Medicine – 17 February: New antibiotic, cresomycin, designed to bypass bacterial defenses, combating drug-resistant strains effectively. Scientists have developed a new antibiotic, cresomycin, that can overcome a common form of bacterial resistance. Cresomycin, described in Science1, targets the ribosome, a cellular machine that makes proteins. Many bacteria defend themselves by adding a methyl group to their ribosomes, which blocks most antibiotics. But cresomycin can still bind to the modified ribosomes and stop protein synthesis, killing the bacteria. The researchers used X-ray crystallography to reveal how cresomycin evades the bacterial defense. Cresomycin could be a new weapon to fight drug-resistant infections (Aleksandrova et al., 2024).

Biology – 18 February: Machine learning models used in immunotherapy research show dataset bias favoring higher-income communities. Rice University researchers have found bias in machine learning tools used for immunotherapy research. The tools predict how well peptides bind to human proteins, which is crucial for developing effective treatments. The researchers showed that the data used to train the tools is skewed toward higher-income communities, which could affect the accuracy and fairness of the predictions. They challenged the claim that the tools can generalize to all populations, and called for more diverse and representative data (Conev et al., 2024).

References

Arredondo, A., McAdam, M., Honniball, C. I., Becker, T. M., Emery, J. P., Rivkin, A. S., Takir, D., & Thomas, C. A. (2024). Detection of molecular H2O on nominally anhydrous asteroids. The Planetary Science Journal, 5(2), 37. https://doi.org/10.3847/psj/ad18b8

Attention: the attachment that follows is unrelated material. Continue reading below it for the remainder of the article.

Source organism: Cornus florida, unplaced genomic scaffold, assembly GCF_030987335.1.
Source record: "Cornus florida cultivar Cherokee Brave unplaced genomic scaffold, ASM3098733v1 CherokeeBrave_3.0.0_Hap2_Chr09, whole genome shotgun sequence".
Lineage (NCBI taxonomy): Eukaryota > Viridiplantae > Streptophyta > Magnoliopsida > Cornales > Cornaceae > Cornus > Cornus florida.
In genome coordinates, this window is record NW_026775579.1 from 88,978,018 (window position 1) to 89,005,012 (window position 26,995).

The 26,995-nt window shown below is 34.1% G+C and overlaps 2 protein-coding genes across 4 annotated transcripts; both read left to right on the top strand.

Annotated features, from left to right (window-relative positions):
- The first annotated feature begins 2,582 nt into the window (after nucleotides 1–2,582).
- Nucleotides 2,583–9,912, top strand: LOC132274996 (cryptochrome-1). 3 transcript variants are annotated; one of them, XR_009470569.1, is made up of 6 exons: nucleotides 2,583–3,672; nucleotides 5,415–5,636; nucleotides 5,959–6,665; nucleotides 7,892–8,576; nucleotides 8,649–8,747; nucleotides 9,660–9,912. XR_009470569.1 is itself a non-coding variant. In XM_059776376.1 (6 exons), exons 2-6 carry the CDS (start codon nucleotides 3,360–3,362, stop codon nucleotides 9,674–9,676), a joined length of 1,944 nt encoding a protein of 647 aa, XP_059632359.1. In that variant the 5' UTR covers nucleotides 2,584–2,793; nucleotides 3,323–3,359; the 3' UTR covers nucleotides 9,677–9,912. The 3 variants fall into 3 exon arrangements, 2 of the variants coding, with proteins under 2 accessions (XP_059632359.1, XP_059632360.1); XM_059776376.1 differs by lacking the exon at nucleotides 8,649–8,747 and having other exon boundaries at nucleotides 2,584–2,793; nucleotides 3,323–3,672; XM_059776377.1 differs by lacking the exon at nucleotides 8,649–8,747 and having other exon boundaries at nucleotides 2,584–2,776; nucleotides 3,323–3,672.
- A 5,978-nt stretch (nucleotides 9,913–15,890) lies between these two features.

Grimes, M., Carrivick, J. L., Smith, M. W., & Comber, A. (2024). Land cover changes across Greenland dominated by a doubling of vegetation in three decades. Scientific Reports, 14(1). https://doi.org/10.1038/s41598-024-52124-1

Krempaský, J., Šmejkal, L., D’Souza, S. W., Hajlaoui, M., Springholz, G., Uhlířová, K., Alarab, F., Constantinou, P. C., Strocov, V. N., Усанов, Д. А., Pudelko, W. R., González‐Hernández, R., Hellenes, A. B., Jansa, Z., Reichlová, H., Šobáň, Z., Betancourt, R. D. G., Wadley, P., Sinova, J., . . . Jungwirth, T. (2024). Altermagnetic lifting of Kramers spin degeneracy. Nature, 626(7999), 517–522. https://doi.org/10.1038/s41586-023-06907-7

Li, S., Lu, L., Bhattacharyya, S., Pearce, C. I., Li, K. M., Nienhuis, E. T., Doumy, G., Schaller, R. D., Moeller, S., Lin, M., Dakovski, G. L., Hoffman, D. J., Garratt, D., Larsen, K., Koralek, J., Hampton, C. Y., Cesar, D., Duris, J., Zhang, Z., . . . Young, L. (2024). Attosecond-pump attosecond-probe x-ray spectroscopy of liquid water. Science. https://doi.org/10.1126/science.adn6059

Liu, X., Zhang, D., & He, X. (2024). Unveiling the role of climate in spatially synchronized locust outbreak risks. Science Advances, 10(7). https://doi.org/10.1126/sciadv.adj1164

Aleksandrova, E. V., Wu, K. J. Y., Tresco, B. I. C., Syroegin, E. A., Killeavy, E. E., Balasanyants, S. M., Svetlov, M. S., Gregory, S. T., Atkinson, G. C., Myers, A. G., & Polikanov, Y. S. (2024). Structural basis of Cfr-mediated antimicrobial resistance and mechanisms to evade it. Nature Chemical Biology. https://doi.org/10.1038/s41589-023-01525-w

Conev, A., Fasoulis, R., Hall-Swan, S., Ferreira, R. S., & Kavraki, L. E. (2024). HLAEquity: Examining biases in pan-allele peptide-HLA binding predictors. iScience, 27(1), 108613. https://doi.org/10.1016/j.isci.2023.108613

About the Author:
Nouman Ahmad Noor, your friendly Clinical Psychologist with big dreams! Juggling the art of unraveling minds, aspiring to craft captivating novels, and fueling the next generation of knowledge as a future professor. Join me on this exciting journey of understanding minds and weaving tales!